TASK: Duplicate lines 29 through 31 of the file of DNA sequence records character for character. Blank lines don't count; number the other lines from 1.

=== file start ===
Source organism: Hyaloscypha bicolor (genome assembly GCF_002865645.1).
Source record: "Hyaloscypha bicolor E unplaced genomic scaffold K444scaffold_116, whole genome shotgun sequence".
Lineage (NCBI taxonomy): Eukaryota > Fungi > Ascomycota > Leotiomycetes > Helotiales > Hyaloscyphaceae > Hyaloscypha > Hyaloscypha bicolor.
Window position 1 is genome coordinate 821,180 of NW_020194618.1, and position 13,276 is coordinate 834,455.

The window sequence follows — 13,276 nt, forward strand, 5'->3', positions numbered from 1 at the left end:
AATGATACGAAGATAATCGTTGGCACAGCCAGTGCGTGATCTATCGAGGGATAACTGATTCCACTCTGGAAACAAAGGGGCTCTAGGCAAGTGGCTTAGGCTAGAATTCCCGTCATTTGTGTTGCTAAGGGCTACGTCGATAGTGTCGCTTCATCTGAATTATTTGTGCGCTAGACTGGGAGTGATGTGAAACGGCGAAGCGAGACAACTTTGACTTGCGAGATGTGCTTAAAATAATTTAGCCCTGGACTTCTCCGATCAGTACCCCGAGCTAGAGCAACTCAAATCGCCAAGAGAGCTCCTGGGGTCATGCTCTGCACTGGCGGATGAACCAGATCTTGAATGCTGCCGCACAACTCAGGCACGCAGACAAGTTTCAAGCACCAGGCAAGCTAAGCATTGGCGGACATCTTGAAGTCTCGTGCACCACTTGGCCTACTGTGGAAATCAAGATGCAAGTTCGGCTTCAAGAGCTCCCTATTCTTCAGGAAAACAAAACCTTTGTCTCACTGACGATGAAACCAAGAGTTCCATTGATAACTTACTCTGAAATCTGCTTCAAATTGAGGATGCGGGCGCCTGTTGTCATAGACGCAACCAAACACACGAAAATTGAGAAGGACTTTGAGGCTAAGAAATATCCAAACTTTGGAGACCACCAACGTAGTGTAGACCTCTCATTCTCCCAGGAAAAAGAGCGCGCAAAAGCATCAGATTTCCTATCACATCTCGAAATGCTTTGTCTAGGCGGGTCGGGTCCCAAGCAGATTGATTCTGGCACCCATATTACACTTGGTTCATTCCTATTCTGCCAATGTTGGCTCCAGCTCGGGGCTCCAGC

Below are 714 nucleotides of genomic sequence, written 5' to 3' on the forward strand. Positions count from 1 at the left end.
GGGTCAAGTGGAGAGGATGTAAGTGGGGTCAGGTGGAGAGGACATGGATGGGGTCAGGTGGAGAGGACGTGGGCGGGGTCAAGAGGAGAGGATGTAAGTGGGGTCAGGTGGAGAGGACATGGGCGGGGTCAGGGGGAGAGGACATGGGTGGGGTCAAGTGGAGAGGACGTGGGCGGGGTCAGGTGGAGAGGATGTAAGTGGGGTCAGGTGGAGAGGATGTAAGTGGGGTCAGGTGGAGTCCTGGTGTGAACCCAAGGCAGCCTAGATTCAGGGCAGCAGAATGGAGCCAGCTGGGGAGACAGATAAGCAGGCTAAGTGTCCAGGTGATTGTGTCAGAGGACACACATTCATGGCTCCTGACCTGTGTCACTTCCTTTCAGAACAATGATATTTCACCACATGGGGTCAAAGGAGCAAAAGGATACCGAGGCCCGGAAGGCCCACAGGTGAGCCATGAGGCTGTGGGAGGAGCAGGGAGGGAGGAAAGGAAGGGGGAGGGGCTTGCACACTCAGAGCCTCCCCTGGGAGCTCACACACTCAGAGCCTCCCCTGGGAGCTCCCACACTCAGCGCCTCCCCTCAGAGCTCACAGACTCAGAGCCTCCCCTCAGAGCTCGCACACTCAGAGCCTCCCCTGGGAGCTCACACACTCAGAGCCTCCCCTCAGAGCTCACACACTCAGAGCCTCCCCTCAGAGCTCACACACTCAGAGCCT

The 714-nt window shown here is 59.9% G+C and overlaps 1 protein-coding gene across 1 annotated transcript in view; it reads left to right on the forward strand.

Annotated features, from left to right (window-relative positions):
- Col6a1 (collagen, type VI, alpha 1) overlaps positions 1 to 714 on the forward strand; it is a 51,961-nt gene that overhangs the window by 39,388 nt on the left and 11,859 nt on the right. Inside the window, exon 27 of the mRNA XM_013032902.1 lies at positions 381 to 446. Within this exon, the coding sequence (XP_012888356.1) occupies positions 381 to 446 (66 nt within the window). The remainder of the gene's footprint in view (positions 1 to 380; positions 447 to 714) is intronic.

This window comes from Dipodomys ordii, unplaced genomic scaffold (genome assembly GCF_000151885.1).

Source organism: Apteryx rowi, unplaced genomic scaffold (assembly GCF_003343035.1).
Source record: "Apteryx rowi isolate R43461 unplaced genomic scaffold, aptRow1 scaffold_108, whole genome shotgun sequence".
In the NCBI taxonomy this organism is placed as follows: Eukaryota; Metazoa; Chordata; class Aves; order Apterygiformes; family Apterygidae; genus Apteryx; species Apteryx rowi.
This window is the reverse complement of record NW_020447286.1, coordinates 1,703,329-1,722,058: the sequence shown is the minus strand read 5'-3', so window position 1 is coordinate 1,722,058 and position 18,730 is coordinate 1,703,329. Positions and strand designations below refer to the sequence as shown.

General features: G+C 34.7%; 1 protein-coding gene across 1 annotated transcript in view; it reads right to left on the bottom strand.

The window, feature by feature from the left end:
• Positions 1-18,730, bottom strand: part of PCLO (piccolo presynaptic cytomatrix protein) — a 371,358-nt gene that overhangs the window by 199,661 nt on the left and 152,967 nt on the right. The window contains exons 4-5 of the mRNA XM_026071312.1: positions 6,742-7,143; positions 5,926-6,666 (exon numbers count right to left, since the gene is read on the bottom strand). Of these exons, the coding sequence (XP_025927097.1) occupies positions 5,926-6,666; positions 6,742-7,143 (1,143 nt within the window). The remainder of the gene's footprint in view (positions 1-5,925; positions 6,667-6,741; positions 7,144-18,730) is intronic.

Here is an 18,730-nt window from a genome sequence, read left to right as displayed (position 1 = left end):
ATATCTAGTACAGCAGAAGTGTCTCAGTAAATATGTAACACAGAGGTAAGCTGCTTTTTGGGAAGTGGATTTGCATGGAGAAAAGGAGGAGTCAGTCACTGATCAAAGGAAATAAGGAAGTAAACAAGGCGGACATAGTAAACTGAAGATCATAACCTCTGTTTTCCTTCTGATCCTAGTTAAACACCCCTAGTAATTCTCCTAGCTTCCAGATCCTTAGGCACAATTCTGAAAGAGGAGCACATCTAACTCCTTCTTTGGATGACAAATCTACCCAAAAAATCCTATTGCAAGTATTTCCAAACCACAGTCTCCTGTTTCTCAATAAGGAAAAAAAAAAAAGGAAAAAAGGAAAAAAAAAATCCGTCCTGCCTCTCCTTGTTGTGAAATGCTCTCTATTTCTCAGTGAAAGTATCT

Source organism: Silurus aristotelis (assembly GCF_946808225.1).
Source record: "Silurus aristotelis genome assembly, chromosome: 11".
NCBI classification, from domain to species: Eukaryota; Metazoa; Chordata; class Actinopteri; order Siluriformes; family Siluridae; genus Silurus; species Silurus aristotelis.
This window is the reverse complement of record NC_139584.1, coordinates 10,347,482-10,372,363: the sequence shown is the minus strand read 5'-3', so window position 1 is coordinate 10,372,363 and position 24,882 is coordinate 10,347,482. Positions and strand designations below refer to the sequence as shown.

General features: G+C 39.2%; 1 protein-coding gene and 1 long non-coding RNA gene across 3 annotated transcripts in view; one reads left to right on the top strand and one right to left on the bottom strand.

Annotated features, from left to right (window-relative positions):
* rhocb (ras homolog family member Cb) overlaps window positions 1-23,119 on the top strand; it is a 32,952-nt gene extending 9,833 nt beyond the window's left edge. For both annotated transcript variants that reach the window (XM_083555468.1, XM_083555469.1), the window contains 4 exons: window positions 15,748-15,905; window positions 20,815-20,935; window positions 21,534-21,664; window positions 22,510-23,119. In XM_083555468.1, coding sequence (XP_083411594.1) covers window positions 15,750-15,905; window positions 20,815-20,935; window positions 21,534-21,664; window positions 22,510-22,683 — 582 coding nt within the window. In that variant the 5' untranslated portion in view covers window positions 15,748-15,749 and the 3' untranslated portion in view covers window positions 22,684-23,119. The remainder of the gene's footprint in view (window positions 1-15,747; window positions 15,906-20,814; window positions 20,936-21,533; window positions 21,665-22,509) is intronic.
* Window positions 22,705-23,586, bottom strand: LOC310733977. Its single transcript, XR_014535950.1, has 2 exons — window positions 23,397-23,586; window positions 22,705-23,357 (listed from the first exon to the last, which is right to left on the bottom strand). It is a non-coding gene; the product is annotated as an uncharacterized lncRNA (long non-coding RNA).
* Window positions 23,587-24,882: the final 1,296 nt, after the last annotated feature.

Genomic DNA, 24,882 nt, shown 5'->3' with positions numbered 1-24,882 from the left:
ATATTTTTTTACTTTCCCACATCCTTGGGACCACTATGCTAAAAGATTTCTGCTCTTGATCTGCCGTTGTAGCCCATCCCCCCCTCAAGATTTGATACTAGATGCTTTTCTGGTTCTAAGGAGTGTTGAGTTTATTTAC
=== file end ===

* Window positions 22,705-23,586, bottom strand: LOC310733977. Its single transcript, XR_014535950.1, has 2 exons — window positions 23,397-23,586; window positions 22,705-23,357 (listed from the first exon to the last, which is right to left on the bottom strand). It is a non-coding gene; the product is annotated as an uncharacterized lncRNA (long non-coding RNA).
* Window positions 23,587-24,882: the final 1,296 nt, after the last annotated feature.

Genomic DNA, 24,882 nt, shown 5'->3' with positions numbered 1-24,882 from the left: